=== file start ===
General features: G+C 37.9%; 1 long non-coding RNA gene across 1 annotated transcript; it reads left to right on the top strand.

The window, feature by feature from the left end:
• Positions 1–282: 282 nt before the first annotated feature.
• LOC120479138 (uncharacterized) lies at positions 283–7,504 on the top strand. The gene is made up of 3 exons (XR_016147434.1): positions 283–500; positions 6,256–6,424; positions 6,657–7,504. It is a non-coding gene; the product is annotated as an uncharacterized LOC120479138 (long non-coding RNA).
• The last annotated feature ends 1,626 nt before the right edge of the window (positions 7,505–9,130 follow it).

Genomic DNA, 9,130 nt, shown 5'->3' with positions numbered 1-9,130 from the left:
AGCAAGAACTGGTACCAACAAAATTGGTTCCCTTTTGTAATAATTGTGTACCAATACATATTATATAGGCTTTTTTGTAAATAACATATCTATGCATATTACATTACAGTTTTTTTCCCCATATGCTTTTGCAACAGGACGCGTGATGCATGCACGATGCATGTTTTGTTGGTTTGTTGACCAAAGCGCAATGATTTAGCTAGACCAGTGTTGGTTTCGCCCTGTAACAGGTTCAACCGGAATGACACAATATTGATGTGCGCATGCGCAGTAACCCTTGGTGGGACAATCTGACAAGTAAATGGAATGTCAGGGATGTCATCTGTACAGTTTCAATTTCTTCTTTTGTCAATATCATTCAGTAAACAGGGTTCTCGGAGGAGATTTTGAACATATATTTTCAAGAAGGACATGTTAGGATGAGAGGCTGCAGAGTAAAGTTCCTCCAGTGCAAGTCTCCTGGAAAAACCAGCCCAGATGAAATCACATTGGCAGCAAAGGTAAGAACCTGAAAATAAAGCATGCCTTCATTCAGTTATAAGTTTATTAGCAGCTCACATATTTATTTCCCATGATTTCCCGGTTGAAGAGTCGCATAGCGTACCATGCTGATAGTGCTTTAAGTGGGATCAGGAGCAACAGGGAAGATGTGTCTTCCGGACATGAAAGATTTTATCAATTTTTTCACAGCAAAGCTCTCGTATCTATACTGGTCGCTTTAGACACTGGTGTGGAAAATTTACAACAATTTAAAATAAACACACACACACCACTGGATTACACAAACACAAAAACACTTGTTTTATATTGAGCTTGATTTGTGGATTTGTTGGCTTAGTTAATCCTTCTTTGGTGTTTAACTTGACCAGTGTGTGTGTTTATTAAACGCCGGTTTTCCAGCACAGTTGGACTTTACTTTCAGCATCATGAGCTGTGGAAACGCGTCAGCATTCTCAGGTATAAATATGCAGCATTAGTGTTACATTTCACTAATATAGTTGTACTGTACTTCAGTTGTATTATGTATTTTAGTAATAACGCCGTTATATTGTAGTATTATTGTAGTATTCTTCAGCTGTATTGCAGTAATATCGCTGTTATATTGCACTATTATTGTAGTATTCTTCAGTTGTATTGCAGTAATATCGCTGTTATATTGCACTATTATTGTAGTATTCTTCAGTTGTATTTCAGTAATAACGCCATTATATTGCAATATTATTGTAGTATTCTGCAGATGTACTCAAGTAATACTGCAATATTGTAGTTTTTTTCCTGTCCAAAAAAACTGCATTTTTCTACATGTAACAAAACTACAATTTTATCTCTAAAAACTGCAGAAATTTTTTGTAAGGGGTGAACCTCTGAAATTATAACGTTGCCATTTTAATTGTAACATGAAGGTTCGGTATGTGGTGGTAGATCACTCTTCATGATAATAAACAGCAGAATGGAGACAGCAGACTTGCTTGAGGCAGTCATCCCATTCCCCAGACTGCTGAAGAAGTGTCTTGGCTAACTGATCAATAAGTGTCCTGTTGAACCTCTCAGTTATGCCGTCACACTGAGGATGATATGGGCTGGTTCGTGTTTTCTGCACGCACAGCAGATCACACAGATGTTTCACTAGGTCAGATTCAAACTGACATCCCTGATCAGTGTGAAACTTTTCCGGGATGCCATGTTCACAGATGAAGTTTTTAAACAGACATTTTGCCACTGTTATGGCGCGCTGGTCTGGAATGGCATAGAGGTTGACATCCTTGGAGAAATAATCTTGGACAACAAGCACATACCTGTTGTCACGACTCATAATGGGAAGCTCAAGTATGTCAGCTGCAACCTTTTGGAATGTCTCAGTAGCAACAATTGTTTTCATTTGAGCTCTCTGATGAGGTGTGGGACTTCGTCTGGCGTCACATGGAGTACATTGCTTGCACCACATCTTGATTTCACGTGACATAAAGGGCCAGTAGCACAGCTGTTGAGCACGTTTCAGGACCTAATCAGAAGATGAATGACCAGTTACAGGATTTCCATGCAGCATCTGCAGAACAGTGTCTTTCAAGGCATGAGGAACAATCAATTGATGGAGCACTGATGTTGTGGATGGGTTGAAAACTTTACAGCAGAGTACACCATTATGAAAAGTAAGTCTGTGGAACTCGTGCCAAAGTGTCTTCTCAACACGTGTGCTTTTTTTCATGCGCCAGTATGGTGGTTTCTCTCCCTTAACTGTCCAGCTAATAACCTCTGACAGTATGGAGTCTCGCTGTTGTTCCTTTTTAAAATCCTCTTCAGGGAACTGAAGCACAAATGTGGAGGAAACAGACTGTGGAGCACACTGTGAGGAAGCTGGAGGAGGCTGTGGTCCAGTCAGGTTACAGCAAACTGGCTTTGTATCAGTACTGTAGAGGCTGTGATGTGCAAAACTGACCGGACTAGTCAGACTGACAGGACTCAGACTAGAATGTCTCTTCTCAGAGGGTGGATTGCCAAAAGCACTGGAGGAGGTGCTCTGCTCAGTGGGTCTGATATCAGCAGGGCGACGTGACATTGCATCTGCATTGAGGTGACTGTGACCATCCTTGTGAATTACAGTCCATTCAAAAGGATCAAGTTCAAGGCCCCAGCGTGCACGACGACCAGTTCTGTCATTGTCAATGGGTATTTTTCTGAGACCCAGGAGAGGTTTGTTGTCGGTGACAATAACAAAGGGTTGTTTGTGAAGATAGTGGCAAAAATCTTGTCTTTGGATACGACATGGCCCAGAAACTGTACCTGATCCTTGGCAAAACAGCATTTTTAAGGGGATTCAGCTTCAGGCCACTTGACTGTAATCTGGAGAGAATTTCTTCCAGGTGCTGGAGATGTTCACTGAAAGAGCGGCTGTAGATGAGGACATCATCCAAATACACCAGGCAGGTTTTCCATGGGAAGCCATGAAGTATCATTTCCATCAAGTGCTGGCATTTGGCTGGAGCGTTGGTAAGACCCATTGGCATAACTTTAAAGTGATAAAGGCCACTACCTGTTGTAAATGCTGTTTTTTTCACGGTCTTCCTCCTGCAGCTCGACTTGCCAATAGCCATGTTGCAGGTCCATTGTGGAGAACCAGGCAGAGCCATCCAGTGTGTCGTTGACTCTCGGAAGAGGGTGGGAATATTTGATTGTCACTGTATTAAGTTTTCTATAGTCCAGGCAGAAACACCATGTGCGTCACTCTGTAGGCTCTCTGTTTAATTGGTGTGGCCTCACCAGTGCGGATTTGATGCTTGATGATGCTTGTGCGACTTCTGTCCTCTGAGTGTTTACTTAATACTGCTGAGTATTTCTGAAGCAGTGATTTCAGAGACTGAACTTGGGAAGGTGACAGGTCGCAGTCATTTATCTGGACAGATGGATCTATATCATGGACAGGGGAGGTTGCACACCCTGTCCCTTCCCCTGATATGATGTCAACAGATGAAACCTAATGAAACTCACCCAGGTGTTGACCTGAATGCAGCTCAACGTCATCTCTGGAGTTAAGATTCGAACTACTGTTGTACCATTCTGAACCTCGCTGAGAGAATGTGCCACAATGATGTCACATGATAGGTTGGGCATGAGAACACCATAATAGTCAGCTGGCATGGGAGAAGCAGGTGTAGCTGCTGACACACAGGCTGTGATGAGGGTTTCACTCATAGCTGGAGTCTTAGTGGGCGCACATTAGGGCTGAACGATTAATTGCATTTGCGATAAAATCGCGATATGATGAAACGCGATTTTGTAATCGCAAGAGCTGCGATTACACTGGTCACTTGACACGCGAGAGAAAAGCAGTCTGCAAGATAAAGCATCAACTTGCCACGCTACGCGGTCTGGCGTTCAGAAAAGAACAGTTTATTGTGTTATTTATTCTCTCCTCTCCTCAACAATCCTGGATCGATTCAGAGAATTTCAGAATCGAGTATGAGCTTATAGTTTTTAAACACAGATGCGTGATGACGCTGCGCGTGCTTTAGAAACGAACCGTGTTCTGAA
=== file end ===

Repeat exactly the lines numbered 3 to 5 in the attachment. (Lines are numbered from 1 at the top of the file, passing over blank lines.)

• Positions 1–282: 282 nt before the first annotated feature.
• LOC120479138 (uncharacterized) lies at positions 283–7,504 on the top strand. The gene is made up of 3 exons (XR_016147434.1): positions 283–500; positions 6,256–6,424; positions 6,657–7,504. It is a non-coding gene; the product is annotated as an uncharacterized LOC120479138 (long non-coding RNA).
• The last annotated feature ends 1,626 nt before the right edge of the window (positions 7,505–9,130 follow it).